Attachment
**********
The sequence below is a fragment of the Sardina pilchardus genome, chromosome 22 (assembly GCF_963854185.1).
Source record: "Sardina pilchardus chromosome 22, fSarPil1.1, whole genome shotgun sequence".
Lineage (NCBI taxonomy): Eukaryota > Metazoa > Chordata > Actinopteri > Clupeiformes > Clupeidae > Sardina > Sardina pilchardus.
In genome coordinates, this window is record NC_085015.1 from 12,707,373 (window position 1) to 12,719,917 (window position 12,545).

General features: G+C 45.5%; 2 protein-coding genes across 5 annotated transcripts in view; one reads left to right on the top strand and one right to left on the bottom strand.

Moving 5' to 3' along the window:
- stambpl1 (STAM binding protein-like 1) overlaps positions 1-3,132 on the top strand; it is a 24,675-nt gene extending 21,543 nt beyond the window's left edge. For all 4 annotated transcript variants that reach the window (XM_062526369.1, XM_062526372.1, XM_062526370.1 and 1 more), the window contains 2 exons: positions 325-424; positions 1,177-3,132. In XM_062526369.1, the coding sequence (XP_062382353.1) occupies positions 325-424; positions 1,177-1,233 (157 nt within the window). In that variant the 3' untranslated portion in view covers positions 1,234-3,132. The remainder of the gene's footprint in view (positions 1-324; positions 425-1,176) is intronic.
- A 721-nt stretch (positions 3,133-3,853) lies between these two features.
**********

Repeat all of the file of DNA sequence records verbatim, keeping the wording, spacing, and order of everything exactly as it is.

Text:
The sequence below is a fragment of the Sardina pilchardus genome, chromosome 22 (assembly GCF_963854185.1).
Source record: "Sardina pilchardus chromosome 22, fSarPil1.1, whole genome shotgun sequence".
Lineage (NCBI taxonomy): Eukaryota > Metazoa > Chordata > Actinopteri > Clupeiformes > Clupeidae > Sardina > Sardina pilchardus.
In genome coordinates, this window is record NC_085015.1 from 12,707,373 (window position 1) to 12,719,917 (window position 12,545).

General features: G+C 45.5%; 2 protein-coding genes across 5 annotated transcripts in view; one reads left to right on the top strand and one right to left on the bottom strand.

Moving 5' to 3' along the window:
- stambpl1 (STAM binding protein-like 1) overlaps positions 1-3,132 on the top strand; it is a 24,675-nt gene extending 21,543 nt beyond the window's left edge. For all 4 annotated transcript variants that reach the window (XM_062526369.1, XM_062526372.1, XM_062526370.1 and 1 more), the window contains 2 exons: positions 325-424; positions 1,177-3,132. In XM_062526369.1, the coding sequence (XP_062382353.1) occupies positions 325-424; positions 1,177-1,233 (157 nt within the window). In that variant the 3' untranslated portion in view covers positions 1,234-3,132. The remainder of the gene's footprint in view (positions 1-324; positions 425-1,176) is intronic.
- A 721-nt stretch (positions 3,133-3,853) lies between these two features.